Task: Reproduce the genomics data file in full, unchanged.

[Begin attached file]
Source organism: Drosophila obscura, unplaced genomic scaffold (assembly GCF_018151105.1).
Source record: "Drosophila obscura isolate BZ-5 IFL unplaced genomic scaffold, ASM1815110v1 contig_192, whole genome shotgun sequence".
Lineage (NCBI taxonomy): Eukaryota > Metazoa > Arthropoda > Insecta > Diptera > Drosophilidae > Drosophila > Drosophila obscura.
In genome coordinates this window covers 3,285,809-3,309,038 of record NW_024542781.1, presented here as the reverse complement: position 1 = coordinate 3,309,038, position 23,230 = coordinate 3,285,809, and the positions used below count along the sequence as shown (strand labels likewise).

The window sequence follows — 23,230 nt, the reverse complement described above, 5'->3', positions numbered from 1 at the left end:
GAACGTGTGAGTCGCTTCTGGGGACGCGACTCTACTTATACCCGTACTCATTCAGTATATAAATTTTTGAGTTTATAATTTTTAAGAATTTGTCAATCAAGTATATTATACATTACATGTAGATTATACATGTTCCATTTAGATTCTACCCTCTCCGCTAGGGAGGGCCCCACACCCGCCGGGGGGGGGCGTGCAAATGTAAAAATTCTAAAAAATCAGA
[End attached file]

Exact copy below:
Source organism: Drosophila obscura, unplaced genomic scaffold (assembly GCF_018151105.1).
Source record: "Drosophila obscura isolate BZ-5 IFL unplaced genomic scaffold, ASM1815110v1 contig_192, whole genome shotgun sequence".
Lineage (NCBI taxonomy): Eukaryota > Metazoa > Arthropoda > Insecta > Diptera > Drosophilidae > Drosophila > Drosophila obscura.
In genome coordinates this window covers 3,285,809-3,309,038 of record NW_024542781.1, presented here as the reverse complement: position 1 = coordinate 3,309,038, position 23,230 = coordinate 3,285,809, and the positions used below count along the sequence as shown (strand labels likewise).

The window sequence follows — 23,230 nt, the reverse complement described above, 5'->3', positions numbered from 1 at the left end:
GAACGTGTGAGTCGCTTCTGGGGACGCGACTCTACTTATACCCGTACTCATTCAGTATATAAATTTTTGAGTTTATAATTTTTAAGAATTTGTCAATCAAGTATATTATACATTACATGTAGATTATACATGTTCCATTTAGATTCTACCCTCTCCGCTAGGGAGGGCCCCACACCCGCCGGGGGGGGGCGTGCAAATGTAAAAATTCTAAAAAATCAGA